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Guwahati
Sunday, April 21, 2024

Threat From Global Warming

A climate update by WMO and UK Met Office warned last year that the world overall temperature is moving in a dangerous direction and it is almost certain that 2022-2026 will see the warmest year on record though there is close to fifty-fifty chance of breaching 1.5°C. The report emphasised that all South Asian nations were lagging in taking key crucial initiatives that would directly contribute to both climate change adaptation and mitigation in the region. The future outlook for the region is bleak, the report said

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The unprecedented rise in temperature touching 40 degrees Celsius, in parts of India in February, which is technically a winter month, has threatened not only the food security of the country but also various sectors of the economy – ranging from availability of potable water to electricity impacting almost all aspects of life, particularly the health services. It’s a matter of serious concern for the country since it has already been predicted that there is a possibility of an intensely hot summer and extended heat waves this year. Only a year before in 2022, India had recorded its warmest March on record, with an average maximum temperature of 33.1 degree Celsius or 1.86 degree Celsius above the long-term average. Heatwaves generally occur in April but are less common, but May is usually the month of excessively high temperatures. Hence, the Centre’s mere setting up of a committee to monitor the situation and issuing advisories to farmers is only an ad hoc act while the country needs a comprehensive policy and strategy to deal with the crisis to prevent a catastrophe that is likely to be triggered by heating up of the land and the atmosphere.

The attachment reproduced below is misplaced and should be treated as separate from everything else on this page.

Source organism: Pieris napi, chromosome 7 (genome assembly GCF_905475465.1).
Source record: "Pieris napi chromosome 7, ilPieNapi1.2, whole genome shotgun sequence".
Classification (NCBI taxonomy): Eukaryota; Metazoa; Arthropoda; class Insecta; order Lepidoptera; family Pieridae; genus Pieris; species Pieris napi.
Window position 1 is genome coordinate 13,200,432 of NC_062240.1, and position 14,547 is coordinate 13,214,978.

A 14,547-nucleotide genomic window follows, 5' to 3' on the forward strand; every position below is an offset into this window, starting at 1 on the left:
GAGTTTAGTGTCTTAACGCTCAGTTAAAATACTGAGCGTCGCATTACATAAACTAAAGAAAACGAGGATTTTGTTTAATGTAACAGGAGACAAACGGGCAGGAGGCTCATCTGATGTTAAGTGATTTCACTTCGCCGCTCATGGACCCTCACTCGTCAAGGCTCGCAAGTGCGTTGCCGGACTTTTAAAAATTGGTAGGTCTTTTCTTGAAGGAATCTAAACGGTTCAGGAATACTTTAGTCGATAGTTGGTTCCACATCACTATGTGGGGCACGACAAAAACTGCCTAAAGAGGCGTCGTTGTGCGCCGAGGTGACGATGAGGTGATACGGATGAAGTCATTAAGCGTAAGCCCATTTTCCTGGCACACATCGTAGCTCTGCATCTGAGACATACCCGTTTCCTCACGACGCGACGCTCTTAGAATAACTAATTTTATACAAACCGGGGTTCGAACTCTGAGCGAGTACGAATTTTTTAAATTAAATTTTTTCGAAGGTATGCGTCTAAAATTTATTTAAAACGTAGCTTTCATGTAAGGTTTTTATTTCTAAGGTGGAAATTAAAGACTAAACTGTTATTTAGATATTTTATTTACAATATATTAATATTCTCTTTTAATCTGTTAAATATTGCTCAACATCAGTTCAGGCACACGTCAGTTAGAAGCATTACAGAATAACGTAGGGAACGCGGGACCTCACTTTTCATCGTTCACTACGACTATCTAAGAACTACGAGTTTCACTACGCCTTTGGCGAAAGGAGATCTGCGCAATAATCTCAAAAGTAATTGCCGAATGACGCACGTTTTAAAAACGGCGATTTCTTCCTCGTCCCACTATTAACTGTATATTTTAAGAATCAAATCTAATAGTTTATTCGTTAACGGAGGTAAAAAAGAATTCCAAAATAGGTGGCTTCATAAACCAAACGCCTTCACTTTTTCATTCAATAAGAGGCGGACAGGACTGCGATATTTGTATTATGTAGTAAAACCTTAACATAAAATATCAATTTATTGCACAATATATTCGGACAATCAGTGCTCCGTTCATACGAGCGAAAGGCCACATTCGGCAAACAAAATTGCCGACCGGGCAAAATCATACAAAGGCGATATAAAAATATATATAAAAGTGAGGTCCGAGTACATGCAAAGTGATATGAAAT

IMD has said that the higher day-time temperatures might hurt wheat that is approaching the productive growth period, which is sensitive to temperature. High temperatures during the flowering and maturing period lead to a loss in yield. There could be a similar impact on other standing crops and horticulture. Their advisory said, “Add much material in the space between two rows of vegetable crops to conserve soil moisture and maintain soil temperature.” However, the government must accept that the poor farmers don’t even have the means to implement the advisories issued by the government. It has been estimated that the standing wheat crop which was sown in December-January will be impacted to an extent of 5-10 percent, and mustard between 4-6 percent if the present heat condition worsens. The crops sown late that amount to about 40 percent may suffer more severe damage.

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India needs to plan something more than the advisories issued and what is already in place, such as heat-related health action plans, or the national framework of the heat action plan through the National Disaster Management Authority which is supposed to coordinate the network of state disaster response agencies and city leaders to prepare for soaring temperature and ensure that everyone is aware of heatwave Do’s and Don’ts. India is one of the most densely populated countries, and hence severe heatwave conditions would impact hundreds of millions of people, livestock, and the entire ecology. Moreover, heat waves have a cascading impact not only on human health but also on ecosystems, agriculture, water, energy supplies, and all sectors of the economy. A climate update by WMO and UK Met Office warned last year that the world overall temperature is moving in a dangerous direction and it is almost certain that 2022-2026 will see the warmest year on record though there is close to fifty-fifty chance of breaching 1.5°C. The report emphasised that all South Asian nations were lagging in taking key crucial initiatives that would directly contribute to both climate change adaptation and mitigation in the region. The future outlook for the region is bleak, the report said.

 

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The Hills Times
The Hills Timeshttps://www.thehillstimes.in/
The Hills Times, a largely circulated English daily published from Diphu and printed in Guwahati, having vast readership in hills districts of Assam, and neighbouring Nagaland, Meghalaya, Arunachal Pradesh and Manipur.
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